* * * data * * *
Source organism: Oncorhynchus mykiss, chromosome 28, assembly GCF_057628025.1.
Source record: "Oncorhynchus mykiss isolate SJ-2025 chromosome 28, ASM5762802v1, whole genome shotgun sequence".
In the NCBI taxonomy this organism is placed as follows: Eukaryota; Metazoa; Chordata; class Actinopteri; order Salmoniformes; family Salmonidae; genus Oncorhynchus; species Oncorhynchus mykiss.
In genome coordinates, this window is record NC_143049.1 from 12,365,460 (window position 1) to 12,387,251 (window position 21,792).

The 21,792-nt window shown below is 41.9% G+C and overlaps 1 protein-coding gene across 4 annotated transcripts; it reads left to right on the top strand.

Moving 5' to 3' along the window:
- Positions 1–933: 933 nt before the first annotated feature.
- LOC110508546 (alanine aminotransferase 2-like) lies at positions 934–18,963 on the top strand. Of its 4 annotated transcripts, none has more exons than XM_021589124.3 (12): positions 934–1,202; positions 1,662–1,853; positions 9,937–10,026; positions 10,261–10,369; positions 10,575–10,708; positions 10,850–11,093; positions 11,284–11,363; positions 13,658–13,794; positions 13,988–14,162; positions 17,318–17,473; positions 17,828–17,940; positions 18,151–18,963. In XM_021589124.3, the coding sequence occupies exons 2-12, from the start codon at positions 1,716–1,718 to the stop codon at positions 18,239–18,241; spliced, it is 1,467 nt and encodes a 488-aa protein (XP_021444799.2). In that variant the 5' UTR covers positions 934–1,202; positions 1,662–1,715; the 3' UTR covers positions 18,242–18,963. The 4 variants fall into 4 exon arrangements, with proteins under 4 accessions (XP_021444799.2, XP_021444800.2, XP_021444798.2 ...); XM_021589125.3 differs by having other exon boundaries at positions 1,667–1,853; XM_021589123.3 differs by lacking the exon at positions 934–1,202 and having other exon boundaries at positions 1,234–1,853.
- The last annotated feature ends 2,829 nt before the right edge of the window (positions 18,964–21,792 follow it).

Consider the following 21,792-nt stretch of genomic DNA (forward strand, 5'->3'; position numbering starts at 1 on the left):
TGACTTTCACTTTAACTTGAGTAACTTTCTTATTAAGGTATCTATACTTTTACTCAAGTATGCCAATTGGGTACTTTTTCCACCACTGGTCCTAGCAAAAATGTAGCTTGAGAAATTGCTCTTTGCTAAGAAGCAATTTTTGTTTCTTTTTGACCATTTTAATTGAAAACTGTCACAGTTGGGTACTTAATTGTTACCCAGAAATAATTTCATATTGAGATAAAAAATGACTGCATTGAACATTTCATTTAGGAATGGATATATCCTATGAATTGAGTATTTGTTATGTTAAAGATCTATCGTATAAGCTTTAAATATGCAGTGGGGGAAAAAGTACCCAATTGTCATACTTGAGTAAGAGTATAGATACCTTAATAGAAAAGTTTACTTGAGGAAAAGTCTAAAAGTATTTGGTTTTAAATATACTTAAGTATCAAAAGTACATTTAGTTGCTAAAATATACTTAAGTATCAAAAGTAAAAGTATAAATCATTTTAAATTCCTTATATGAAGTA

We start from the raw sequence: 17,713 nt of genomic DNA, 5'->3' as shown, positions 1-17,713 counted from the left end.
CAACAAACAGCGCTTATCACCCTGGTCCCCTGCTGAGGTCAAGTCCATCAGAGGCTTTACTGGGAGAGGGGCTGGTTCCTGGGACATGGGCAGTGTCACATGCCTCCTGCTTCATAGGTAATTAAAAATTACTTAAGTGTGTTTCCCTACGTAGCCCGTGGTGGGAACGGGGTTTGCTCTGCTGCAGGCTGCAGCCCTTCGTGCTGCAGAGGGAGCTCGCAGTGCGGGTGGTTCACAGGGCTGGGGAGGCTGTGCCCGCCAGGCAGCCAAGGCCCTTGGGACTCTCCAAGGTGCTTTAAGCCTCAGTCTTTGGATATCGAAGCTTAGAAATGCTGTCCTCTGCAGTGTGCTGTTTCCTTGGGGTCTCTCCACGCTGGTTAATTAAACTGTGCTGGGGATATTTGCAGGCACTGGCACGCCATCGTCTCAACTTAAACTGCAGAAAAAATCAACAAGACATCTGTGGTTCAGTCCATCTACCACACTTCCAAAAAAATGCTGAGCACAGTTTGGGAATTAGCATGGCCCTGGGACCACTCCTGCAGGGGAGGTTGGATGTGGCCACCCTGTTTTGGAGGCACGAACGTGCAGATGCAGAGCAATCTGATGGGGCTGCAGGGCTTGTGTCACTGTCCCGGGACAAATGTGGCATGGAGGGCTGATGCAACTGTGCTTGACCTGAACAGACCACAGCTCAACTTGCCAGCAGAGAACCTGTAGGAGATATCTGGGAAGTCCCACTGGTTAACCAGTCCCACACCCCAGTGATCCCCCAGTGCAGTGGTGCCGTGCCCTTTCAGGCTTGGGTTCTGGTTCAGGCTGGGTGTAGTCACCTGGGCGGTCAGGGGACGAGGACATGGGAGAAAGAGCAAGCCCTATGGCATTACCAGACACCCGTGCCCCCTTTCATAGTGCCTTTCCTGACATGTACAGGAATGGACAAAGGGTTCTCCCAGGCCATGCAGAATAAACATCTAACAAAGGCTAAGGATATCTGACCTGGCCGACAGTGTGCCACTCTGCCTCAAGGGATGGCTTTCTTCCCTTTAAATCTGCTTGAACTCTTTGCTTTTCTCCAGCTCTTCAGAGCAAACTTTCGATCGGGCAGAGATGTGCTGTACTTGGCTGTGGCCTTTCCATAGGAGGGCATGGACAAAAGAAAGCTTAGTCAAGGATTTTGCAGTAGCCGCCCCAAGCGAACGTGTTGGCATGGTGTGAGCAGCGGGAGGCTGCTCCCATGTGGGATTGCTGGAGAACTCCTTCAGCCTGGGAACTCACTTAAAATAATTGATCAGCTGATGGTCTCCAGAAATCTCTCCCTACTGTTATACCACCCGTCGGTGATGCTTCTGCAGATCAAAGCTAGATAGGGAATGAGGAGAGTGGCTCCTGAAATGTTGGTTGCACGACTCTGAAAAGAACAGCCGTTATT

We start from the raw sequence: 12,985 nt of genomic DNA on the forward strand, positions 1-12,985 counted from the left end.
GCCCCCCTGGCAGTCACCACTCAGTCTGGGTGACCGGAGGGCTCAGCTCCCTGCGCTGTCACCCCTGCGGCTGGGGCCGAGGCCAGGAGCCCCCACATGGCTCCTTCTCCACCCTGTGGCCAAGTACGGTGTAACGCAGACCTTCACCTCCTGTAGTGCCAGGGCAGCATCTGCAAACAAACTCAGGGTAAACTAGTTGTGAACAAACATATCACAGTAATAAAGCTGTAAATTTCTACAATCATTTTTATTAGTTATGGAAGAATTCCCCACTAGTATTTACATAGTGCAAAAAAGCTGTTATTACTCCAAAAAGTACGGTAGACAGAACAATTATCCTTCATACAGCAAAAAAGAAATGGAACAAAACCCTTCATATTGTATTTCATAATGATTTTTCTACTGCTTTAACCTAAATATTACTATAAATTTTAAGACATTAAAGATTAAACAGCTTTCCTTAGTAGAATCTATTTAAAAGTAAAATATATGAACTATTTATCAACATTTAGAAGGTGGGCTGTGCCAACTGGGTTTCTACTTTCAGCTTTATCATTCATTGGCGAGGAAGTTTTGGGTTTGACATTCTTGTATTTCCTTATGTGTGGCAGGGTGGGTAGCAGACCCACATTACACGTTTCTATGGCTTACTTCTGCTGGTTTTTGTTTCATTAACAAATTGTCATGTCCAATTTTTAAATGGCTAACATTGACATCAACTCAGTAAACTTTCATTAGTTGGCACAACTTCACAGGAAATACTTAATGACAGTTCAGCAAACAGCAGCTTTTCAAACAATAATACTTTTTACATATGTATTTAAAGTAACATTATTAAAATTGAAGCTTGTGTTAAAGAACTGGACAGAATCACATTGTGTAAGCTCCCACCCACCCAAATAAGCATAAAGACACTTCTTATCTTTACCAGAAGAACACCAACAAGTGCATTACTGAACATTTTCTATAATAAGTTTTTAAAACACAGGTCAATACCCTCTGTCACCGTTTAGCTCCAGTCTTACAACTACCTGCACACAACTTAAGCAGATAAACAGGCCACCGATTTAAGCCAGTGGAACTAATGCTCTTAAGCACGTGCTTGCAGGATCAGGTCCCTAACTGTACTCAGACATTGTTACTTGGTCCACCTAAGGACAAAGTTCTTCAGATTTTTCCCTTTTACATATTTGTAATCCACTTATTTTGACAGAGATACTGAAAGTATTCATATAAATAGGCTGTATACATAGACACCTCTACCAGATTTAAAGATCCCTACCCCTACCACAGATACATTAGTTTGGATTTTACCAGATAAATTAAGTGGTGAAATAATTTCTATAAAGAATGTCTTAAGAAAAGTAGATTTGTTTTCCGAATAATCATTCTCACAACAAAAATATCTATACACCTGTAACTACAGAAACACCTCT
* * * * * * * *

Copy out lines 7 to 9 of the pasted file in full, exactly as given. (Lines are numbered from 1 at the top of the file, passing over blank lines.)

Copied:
- Positions 1–933: 933 nt before the first annotated feature.
- LOC110508546 (alanine aminotransferase 2-like) lies at positions 934–18,963 on the top strand. Of its 4 annotated transcripts, none has more exons than XM_021589124.3 (12): positions 934–1,202; positions 1,662–1,853; positions 9,937–10,026; positions 10,261–10,369; positions 10,575–10,708; positions 10,850–11,093; positions 11,284–11,363; positions 13,658–13,794; positions 13,988–14,162; positions 17,318–17,473; positions 17,828–17,940; positions 18,151–18,963. In XM_021589124.3, the coding sequence occupies exons 2-12, from the start codon at positions 1,716–1,718 to the stop codon at positions 18,239–18,241; spliced, it is 1,467 nt and encodes a 488-aa protein (XP_021444799.2). In that variant the 5' UTR covers positions 934–1,202; positions 1,662–1,715; the 3' UTR covers positions 18,242–18,963. The 4 variants fall into 4 exon arrangements, with proteins under 4 accessions (XP_021444799.2, XP_021444800.2, XP_021444798.2 ...); XM_021589125.3 differs by having other exon boundaries at positions 1,667–1,853; XM_021589123.3 differs by lacking the exon at positions 934–1,202 and having other exon boundaries at positions 1,234–1,853.
- The last annotated feature ends 2,829 nt before the right edge of the window (positions 18,964–21,792 follow it).